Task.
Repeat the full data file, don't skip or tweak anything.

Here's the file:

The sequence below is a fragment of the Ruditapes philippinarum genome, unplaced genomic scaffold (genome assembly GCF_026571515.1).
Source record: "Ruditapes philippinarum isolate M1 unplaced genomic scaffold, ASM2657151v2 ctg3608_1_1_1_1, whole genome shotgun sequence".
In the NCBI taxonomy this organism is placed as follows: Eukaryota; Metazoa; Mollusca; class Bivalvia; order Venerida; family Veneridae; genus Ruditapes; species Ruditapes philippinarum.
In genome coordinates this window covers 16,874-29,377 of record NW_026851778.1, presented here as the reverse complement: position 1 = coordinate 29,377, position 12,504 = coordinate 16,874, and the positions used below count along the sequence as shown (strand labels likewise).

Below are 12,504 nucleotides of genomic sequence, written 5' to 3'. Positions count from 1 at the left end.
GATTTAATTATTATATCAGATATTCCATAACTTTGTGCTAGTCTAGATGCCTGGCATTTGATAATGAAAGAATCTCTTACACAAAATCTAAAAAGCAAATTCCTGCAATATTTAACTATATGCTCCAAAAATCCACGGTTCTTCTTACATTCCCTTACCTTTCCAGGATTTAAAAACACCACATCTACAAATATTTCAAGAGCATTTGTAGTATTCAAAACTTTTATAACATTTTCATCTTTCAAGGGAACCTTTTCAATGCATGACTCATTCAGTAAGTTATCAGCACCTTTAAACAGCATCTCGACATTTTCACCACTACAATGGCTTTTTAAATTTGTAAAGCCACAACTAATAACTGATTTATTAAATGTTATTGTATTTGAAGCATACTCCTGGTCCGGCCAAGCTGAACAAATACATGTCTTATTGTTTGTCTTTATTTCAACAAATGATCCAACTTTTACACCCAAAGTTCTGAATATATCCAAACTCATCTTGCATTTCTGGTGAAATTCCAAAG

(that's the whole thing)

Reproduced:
The sequence below is a fragment of the Ruditapes philippinarum genome, unplaced genomic scaffold (genome assembly GCF_026571515.1).
Source record: "Ruditapes philippinarum isolate M1 unplaced genomic scaffold, ASM2657151v2 ctg3608_1_1_1_1, whole genome shotgun sequence".
In the NCBI taxonomy this organism is placed as follows: Eukaryota; Metazoa; Mollusca; class Bivalvia; order Venerida; family Veneridae; genus Ruditapes; species Ruditapes philippinarum.
In genome coordinates this window covers 16,874-29,377 of record NW_026851778.1, presented here as the reverse complement: position 1 = coordinate 29,377, position 12,504 = coordinate 16,874, and the positions used below count along the sequence as shown (strand labels likewise).

Below are 12,504 nucleotides of genomic sequence, written 5' to 3'. Positions count from 1 at the left end.
GATTTAATTATTATATCAGATATTCCATAACTTTGTGCTAGTCTAGATGCCTGGCATTTGATAATGAAAGAATCTCTTACACAAAATCTAAAAAGCAAATTCCTGCAATATTTAACTATATGCTCCAAAAATCCACGGTTCTTCTTACATTCCCTTACCTTTCCAGGATTTAAAAACACCACATCTACAAATATTTCAAGAGCATTTGTAGTATTCAAAACTTTTATAACATTTTCATCTTTCAAGGGAACCTTTTCAATGCATGACTCATTCAGTAAGTTATCAGCACCTTTAAACAGCATCTCGACATTTTCACCACTACAATGGCTTTTTAAATTTGTAAAGCCACAACTAATAACTGATTTATTAAATGTTATTGTATTTGAAGCATACTCCTGGTCCGGCCAAGCTGAACAAATACATGTCTTATTGTTTGTCTTTATTTCAACAAATGATCCAACTTTTACACCCAAAGTTCTGAATATATCCAAACTCATCTTGCATTTCTGGTGAAATTCCAAAG